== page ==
Dr Charles Harrington
BSc (Hons) (Glasgow, 1977); PhD (Glasgow, 1980)
Senior Research Fellow
Charlie Harrington graduated in Microbiology from Glasgow University where he developed an interest in chemical microbiology and the study of microbial cell walls. He completed his PhD working with Dr Julia Douglas on cell wall synthesis in yeast and followed with a one-year NIH-funded Fellowship with Dr Wilf Arnold in Kansas City, Missouri studying enzymes within the yeast cell envelope. After this, Charlie joined Professor Sir James Baddiley in the Department of Biochemistry at the University of Cambridge as a Research Fellow, where he spent four years investigating the synthesis of bacterial cell wall polymers. Dr Harrington then spent over two years at Murex Medical Research Ltd., Cambridge, developing diagnostic tests for microbial diseases, including methicillin-resistant Staphylococcus aureus and sexually transmitted diseases. This combined monoclonal antibody technology with his knowledge of the microbial cell surface.
In 1988, he joined Claude Wischik working at the Medical Research Council’s Laboratory of Molecular Biology. Working in the Cambridge Brain Bank Laboratory over a period of 10 years. During this time, Wischik, Harrington and colleagues developed an assay for screening agents having the potential to prevent the tau pathology that is the hallmark of Alzheimer’s disease. Charlie moved with Professor Wischik, in 1998, to the University of Aberdeen, where he was appointed as a Senior Research Fellow.
The Alzheimer's research was translated to the clinic, through a spin-out company, TauRx Therapeutics, who are conducting phase 3 trials of hydromethylthionine. Dr Harrington is Chief Scientific Officer for TauRx Therapeutics Ltd responsible for the non-clinical activities of the company.
- BSc (Hons) Microbiology1977 - University of Glasgow
- PhD Microbiology1980 - University of Glasgow
Proteomic analysis of hydromethylthionine in the line 66 model of frontotemporal dementia demonstrates actions on tau-dependent and tau-independent networksCells, vol. 10, no. 8, 2162Contributions to Journals: Articles
Degeneration of basal and limbic networks is a core feature of behavioural variant frontotemporal dementiaBrain CommunicationsContributions to Journals: Articles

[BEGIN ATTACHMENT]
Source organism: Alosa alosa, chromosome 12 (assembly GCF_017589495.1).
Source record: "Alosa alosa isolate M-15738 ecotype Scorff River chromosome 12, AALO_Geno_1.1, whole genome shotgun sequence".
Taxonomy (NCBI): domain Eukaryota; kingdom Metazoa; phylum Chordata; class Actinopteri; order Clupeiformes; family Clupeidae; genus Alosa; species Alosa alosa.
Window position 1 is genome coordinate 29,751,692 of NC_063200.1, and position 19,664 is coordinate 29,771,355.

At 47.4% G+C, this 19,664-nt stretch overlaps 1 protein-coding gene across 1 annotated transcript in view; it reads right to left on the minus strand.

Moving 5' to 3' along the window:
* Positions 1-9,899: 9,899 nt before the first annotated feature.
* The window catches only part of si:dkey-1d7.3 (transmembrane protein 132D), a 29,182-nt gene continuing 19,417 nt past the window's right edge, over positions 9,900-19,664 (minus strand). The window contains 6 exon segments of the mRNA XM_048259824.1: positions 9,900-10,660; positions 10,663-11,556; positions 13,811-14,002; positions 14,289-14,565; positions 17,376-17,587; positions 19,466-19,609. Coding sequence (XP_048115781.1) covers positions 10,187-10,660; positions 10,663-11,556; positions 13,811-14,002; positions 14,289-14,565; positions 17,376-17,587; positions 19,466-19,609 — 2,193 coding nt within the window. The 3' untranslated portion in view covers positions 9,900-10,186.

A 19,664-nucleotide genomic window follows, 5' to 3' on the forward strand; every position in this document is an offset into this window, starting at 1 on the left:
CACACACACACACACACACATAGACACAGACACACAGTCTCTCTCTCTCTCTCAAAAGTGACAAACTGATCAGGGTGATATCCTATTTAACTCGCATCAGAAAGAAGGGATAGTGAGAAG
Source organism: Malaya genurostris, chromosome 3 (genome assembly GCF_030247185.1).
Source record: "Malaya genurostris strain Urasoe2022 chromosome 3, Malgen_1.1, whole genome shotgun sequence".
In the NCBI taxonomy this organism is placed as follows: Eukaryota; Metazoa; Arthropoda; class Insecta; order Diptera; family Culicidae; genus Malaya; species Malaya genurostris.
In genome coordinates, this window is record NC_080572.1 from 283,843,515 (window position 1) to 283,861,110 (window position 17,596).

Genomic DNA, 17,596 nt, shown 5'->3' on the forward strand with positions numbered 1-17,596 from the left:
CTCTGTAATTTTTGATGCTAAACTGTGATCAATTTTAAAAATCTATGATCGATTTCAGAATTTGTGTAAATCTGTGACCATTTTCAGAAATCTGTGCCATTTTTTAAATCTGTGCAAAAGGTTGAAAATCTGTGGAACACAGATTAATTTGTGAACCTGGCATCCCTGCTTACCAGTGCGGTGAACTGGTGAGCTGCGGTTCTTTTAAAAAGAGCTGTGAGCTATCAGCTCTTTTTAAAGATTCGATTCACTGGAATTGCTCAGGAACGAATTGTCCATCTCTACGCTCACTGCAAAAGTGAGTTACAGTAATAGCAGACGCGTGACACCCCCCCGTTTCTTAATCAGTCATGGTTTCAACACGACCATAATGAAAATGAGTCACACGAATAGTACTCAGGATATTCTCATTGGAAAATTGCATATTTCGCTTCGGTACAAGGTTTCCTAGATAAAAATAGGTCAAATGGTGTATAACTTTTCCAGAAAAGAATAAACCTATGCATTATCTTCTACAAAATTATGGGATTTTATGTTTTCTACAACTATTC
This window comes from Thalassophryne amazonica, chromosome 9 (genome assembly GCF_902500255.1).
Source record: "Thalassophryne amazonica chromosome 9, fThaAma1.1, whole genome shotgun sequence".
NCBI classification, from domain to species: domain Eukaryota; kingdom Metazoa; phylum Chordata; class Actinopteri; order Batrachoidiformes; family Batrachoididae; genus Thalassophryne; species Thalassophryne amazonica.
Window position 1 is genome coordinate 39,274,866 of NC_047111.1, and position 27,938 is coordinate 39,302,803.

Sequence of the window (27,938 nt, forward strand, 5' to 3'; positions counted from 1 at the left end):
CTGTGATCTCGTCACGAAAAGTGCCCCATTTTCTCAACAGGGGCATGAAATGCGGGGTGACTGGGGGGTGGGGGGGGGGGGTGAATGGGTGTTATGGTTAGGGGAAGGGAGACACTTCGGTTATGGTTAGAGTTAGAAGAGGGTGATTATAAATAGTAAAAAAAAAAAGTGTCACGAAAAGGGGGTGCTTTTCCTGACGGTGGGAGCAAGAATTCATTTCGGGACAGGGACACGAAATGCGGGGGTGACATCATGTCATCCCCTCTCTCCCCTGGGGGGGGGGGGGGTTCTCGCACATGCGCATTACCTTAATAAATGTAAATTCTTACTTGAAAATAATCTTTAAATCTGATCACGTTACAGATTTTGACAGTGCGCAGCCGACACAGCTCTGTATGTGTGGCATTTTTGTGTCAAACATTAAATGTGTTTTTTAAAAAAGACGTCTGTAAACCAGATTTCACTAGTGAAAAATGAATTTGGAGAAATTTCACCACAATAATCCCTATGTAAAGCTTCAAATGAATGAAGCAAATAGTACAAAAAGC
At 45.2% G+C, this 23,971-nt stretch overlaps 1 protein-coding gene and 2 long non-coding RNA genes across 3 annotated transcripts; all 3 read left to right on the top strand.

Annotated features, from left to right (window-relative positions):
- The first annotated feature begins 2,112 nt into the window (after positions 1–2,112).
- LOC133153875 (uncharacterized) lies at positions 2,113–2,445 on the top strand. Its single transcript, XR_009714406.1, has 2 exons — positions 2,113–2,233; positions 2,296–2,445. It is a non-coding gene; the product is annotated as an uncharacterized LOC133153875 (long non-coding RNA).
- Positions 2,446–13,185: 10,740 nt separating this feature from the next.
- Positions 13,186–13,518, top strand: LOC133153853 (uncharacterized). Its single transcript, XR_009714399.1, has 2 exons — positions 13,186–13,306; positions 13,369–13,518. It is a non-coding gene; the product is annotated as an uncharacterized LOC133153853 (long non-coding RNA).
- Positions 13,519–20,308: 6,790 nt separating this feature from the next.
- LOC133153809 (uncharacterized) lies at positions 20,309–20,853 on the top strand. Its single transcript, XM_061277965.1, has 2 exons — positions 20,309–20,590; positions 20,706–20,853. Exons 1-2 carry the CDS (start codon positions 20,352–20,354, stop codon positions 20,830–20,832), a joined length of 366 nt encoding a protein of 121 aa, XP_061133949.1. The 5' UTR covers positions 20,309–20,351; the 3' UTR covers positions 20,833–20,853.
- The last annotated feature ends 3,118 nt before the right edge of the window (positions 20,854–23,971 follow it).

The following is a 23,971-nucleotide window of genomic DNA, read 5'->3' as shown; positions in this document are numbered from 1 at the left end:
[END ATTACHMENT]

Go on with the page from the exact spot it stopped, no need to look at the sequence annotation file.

Tau Protein Phosphorylated at Threonine-231 Is Expressed Abundantly in the Cerebellum in Prion EncephalopathiesJournal of Alzheimer's Disease, vol. 81, no. 2, pp. 769-785Contributions to Journals: Articles
Elucidating the neuropathologic mechanisms of SARS-CoV-2 infectionFrontiers in Neurology, vol. 12, 660087Contributions to Journals: Articles
Insoluble Vascular Amyloid Deposits Trigger Disruption of the Neurovascular Unit in Alzheimer’s Disease BrainsInternational Journal of Molecular Sciences, vol. 22, no. 7, 3654Contributions to Journals: Articles
Dr Harrington has research interests in the neurodegenerative diseases and, in particular, Alzheimer’s disease. His main focus has been on the biology of tau protein in aging and in Alzheimer’s disease. Dr Harrington’s research is aimed at diseases that are characterised by protein aggregation and methods by which these processes might be prevented.
Page 3 of 8 Results 21 to 30 of 78
Phospho-Tau Protein Expression in the Cell Cycle of SH-SY5Y Neuroblastoma Cells: A Morphological StudyJournal of Alzheimer's Disease, vol. 71, no. 2, pp. 631-645Contributions to Journals: Articles
Increased Cholinergic Response in α-Synuclein Transgenic Mice (h-α-synL62)ACS Chemical Neuroscience, vol. 10, no. 4, pp. 1915-1922Contributions to Journals: Articles
Cysteine-independent inhibition of Alzheimer's disease-like paired helical filament assembly by leuco-methylthioninium (LMT)Journal of Molecular Biology, vol. 430, no. 21, pp. 4119-4131Contributions to Journals: Articles
Modeling Prion-Like Processing of Tau Protein in Alzheimer's Disease for Pharmaceutical DevelopmentJournal of Alzheimer's Disease, vol. 62, no. 3, pp. 1287-1303Contributions to Journals: Articles
Alpha-Synuclein transgenic mice, h-α-SynL62, display α-Syn aggregation and a dopaminergic phenotype reminiscent of Parkinson's diseaseBehavioural Brain Research, vol. 339, pp. 153-168Contributions to Journals: Articles
A Protein Aggregation Inhibitor, Leuco-Methylthioninium Bis(Hydromethanesulfonate), Decreases α-Synuclein Inclusions in a Transgenic Mouse Model of SynucleinopathyFrontiers in Molecular Neuroscience, vol. 10, 447Contributions to Journals: Articles
Potential of Low Dose Leuco-Methylthioninium Bis(Hydromethanesulphonate) (LMTM) Monotherapy for Treatment of Mild Alzheimer’s Disease: Cohort Analysis as Modified Primary Outcome in a Phase III Clinical TrialJournal of Alzheimer's Disease, vol. 61, no. 1, pp. 435-457Contributions to Journals: Articles
Alzheimer's Disease-like Paired Helical Filament Assembly from Truncated Tau Protein Is Independent of Disulfide CrosslinkingJournal of Molecular Biology, vol. 429, no. 23, pp. 3650-3665Contributions to Journals: Articles
LMTM DECREASES α-SYNUCLEIN PATHOLOGY AND REDUCES BEHAVIOURAL DEFECTS IN α-SYNUCLEIN TRANSGENIC MICEAlzheimer's and Dementia, vol. 13, no. 7 Suppl., pp. P945-P945Contributions to Journals: Abstracts
Monoaminergic Neuropathology in Alzheimer's diseaseProgress in Neurobiology, vol. 151, pp. 101-138Contributions to Journals: Articles